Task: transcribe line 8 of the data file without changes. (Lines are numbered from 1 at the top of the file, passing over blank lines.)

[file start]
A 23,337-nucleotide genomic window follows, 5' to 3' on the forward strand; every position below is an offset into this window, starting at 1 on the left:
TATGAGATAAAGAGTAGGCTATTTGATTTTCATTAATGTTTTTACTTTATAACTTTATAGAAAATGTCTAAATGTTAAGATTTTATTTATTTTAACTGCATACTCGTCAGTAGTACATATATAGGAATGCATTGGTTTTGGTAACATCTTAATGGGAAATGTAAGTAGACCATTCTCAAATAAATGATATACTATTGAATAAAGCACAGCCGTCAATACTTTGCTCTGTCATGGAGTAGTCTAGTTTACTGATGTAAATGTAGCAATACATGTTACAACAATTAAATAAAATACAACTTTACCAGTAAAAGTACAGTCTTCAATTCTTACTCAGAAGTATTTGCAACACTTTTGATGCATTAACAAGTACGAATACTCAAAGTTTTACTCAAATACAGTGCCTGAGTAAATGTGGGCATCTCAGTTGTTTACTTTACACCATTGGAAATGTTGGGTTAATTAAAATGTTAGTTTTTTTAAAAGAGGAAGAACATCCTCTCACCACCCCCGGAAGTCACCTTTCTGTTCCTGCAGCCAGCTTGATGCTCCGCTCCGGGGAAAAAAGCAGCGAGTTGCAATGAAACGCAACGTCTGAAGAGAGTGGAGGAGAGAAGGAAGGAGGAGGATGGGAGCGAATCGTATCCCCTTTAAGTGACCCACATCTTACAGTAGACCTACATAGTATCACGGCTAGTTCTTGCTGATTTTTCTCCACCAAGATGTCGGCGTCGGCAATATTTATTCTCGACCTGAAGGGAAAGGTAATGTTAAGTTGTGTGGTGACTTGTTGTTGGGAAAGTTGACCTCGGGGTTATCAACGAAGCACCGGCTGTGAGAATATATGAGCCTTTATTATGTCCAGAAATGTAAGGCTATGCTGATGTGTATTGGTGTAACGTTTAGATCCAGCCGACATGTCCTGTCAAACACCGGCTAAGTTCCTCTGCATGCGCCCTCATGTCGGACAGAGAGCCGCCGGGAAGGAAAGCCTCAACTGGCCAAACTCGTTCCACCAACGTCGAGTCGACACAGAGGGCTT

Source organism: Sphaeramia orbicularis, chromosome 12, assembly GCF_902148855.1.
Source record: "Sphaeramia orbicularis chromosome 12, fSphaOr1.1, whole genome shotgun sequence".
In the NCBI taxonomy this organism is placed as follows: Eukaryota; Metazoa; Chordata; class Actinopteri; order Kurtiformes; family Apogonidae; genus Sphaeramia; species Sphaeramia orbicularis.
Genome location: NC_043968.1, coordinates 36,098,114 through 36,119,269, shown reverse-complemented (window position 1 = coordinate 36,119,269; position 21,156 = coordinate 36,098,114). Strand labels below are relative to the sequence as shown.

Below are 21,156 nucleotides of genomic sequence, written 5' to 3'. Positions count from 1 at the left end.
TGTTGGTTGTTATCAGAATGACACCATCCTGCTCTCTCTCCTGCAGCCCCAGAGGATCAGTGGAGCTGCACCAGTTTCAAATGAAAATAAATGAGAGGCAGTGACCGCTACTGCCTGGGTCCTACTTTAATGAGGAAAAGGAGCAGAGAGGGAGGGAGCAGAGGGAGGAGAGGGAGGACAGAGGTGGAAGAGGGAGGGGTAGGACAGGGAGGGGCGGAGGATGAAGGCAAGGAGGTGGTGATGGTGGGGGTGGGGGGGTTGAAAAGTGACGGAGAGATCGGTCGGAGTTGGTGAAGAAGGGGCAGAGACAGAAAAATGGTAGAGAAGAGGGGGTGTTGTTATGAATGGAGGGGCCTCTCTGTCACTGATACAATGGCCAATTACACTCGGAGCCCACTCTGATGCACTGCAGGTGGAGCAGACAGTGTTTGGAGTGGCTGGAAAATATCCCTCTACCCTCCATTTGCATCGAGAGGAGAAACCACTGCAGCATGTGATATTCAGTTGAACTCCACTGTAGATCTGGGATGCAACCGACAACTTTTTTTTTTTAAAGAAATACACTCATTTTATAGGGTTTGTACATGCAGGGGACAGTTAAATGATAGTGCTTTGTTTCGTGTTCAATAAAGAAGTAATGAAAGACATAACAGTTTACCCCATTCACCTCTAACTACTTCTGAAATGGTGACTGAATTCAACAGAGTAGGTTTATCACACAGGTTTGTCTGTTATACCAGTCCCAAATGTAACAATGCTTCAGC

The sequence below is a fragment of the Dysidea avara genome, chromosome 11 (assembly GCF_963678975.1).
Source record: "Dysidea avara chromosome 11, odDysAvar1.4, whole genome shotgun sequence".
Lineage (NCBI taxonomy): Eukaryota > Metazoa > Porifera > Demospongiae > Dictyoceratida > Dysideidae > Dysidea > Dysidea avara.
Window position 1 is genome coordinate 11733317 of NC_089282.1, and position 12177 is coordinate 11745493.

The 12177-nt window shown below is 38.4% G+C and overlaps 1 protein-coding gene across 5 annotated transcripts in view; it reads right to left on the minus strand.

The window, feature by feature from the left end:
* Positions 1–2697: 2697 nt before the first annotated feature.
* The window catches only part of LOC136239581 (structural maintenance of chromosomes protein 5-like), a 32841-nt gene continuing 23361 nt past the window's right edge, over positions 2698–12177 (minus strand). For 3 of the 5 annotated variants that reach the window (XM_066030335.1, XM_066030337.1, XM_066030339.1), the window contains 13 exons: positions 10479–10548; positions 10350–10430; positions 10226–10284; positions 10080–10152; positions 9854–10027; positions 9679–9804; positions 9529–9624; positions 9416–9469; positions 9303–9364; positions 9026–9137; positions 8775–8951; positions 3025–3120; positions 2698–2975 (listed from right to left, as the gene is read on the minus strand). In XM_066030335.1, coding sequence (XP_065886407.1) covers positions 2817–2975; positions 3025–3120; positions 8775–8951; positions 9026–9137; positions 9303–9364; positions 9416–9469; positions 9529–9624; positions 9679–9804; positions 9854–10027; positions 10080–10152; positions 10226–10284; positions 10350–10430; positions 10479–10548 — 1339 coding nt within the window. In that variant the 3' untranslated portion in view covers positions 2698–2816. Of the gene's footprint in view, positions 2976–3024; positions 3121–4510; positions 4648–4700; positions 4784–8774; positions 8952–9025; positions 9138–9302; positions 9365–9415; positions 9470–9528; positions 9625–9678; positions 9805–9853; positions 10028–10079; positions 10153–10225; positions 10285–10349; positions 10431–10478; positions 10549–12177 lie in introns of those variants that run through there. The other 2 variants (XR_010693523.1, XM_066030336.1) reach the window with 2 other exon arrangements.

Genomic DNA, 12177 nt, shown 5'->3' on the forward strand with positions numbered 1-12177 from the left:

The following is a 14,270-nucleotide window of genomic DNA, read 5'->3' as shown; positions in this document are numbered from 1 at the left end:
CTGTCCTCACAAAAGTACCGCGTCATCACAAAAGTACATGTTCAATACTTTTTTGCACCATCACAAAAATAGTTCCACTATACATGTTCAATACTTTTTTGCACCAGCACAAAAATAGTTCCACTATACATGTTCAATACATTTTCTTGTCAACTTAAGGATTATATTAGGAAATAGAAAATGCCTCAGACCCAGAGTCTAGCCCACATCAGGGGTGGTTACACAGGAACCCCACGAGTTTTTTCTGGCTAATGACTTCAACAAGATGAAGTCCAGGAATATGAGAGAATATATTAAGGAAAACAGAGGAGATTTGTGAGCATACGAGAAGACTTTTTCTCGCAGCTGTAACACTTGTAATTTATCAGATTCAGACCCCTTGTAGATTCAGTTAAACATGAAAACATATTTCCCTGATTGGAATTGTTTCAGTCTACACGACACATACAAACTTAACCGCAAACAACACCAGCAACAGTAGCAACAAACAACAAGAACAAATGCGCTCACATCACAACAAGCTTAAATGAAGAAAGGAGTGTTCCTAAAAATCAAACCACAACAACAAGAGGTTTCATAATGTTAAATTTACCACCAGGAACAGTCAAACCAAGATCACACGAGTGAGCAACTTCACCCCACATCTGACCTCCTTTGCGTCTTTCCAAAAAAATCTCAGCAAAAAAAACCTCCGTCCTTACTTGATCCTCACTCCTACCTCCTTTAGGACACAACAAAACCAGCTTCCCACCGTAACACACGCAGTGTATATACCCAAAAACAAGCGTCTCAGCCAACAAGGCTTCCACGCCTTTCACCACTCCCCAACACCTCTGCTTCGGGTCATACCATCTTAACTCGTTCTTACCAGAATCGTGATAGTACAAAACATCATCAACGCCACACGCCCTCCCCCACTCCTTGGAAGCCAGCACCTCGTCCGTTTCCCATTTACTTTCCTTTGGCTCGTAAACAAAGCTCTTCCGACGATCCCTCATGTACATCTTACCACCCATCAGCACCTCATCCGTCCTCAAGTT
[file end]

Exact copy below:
TGTTGGTTGTTATCAGAATGACACCATCCTGCTCTCTCTCCTGCAGCCCCAGAGGATCAGTGGAGCTGCACCAGTTTCAAATGAAAATAAATGAGAGGCAGTGACCGCTACTGCCTGGGTCCTACTTTAATGAGGAAAAGGAGCAGAGAGGGAGGGAGCAGAGGGAGGAGAGGGAGGACAGAGGTGGAAGAGGGAGGGGTAGGACAGGGAGGGGCGGAGGATGAAGGCAAGGAGGTGGTGATGGTGGGGGTGGGGGGGTTGAAAAGTGACGGAGAGATCGGTCGGAGTTGGTGAAGAAGGGGCAGAGACAGAAAAATGGTAGAGAAGAGGGGGTGTTGTTATGAATGGAGGGGCCTCTCTGTCACTGATACAATGGCCAATTACACTCGGAGCCCACTCTGATGCACTGCAGGTGGAGCAGACAGTGTTTGGAGTGGCTGGAAAATATCCCTCTACCCTCCATTTGCATCGAGAGGAGAAACCACTGCAGCATGTGATATTCAGTTGAACTCCACTGTAGATCTGGGATGCAACCGACAACTTTTTTTTTTTAAAGAAATACACTCATTTTATAGGGTTTGTACATGCAGGGGACAGTTAAATGATAGTGCTTTGTTTCGTGTTCAATAAAGAAGTAATGAAAGACATAACAGTTTACCCCATTCACCTCTAACTACTTCTGAAATGGTGACTGAATTCAACAGAGTAGGTTTATCACACAGGTTTGTCTGTTATACCAGTCCCAAATGTAACAATGCTTCAGC